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Unfortunately, I don’t trust it. I would love to be wrong but I see Montrose as past the point of no return, stagnant in his potential for growth and healing. He literally has nothing and no one left but Sammy—no brother, no son, no wife, no peace—and in my opinion, it’s not a fair deal to either of them. I predict Montrose’s shame and anger will return again in the morning, as it is impossible for him to stay in the freedom of the ballroom where he can get a taste of being his true self and be at peace with who he is and what he has done. That moment was fleeting; so too is his redemption.

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And so I return to the genius of Toni Cade Bambara as I revel in the hope and metamorphosis of Ruby and Tic:

“...got to give it all up, the pain, the hurt, the anger and make room for lovely things to rush in and fill you full.”

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Glossary: a list of terms and descriptions to help you along your journey into Lovecraft Country.

Locusts - Throughout this episode, locusts are a continuing motif signifying the process of metamorphosis. A man on television reports a swarm of Kenyan locusts in the scene in which William first frees Ruby from the Hilary body; later, Sammy says the locust inspired his performance. Offscreen, there is an actual locust invasion of Kenya happening...right now.

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Changeling/Shapeshifter - a shapeshifter is someone with the ability to change their form through supernatural or scientific means; a common supernatural trope. Shapeshifters usually refer to the ability to change into another animal or non-human entity while a changeling often refers to the ability to change from one humanoid being to another. The mythological changeling is actually one of The Fae.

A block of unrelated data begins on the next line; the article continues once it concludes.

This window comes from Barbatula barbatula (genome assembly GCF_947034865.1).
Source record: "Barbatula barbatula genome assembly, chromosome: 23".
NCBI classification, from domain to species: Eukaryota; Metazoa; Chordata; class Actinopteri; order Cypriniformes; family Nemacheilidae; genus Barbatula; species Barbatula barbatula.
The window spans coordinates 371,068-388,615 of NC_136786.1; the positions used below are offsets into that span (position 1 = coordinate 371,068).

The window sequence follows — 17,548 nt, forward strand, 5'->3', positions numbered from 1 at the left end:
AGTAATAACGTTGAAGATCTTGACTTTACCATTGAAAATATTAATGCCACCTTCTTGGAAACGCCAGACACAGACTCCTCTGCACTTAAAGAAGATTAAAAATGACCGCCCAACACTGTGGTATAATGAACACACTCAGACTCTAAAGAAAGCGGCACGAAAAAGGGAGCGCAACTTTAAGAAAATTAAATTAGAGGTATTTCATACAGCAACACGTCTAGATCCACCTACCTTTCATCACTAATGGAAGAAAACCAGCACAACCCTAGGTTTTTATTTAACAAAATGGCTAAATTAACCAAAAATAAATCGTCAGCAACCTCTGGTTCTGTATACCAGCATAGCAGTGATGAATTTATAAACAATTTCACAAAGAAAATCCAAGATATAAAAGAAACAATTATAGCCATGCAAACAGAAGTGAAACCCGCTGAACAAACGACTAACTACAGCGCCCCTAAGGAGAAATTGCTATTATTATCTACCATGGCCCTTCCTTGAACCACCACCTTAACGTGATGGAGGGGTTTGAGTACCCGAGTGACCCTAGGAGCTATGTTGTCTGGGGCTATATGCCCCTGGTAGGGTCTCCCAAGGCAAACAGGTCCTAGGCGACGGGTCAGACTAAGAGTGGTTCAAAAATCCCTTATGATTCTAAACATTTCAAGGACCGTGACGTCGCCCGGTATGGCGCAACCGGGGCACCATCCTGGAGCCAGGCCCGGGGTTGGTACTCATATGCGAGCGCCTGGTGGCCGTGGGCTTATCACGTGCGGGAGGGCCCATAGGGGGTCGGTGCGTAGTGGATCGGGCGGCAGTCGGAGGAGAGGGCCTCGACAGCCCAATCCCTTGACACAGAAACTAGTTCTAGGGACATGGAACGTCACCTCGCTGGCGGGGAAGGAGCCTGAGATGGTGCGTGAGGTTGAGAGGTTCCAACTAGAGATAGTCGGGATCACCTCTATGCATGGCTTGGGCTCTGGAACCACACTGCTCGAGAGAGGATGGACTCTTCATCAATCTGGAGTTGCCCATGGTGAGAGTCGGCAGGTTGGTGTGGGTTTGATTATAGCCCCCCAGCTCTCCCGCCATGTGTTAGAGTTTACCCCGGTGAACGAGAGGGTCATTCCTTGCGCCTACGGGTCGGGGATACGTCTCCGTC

Soucouyant - a shapeshifting mythological being from Caribbean folklore that can literally shed her skin and take on another spiritual form. She feeds off of the energy from young babies and is often conflated with the myth of Lilith.

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Cheryl Dunye - the Black woman who directed this episode. She specializes in creative works that portray dignity and complexity in Black queer folks. She is best known for her classic film, The Watermelon Woman (1996).

Drag Pageantry - the precursor to what is now known as ballroom culture. The earliest pageant dates back to 1869 in Harlem’s Hamilton Lodge, and has been a space of release and liberation for well over a century; the only space queer men could relieve themselves of the masculine expectation of performance. Chicago was one of the lesser-known locations of flourishing ballroom culture and the early stirrings of the queer liberation movement, but Black men remained especially vulnerable, often harassed by the cops and, if you were caught in a raid, local media would notoriously publish your name in the paper, thus ruining your life. Because of this, Gipson insists we are looking at Montrose and Sammy’s 1955 relationship with contemporary eyes: “Gay Black folks could expect sex and flings. But it was rare and lucky to find an actual partner,” he says, reminding us: “This was before the Gay rights movement...relationships were limited and were primarily sexual and/or transactional...and illegal.”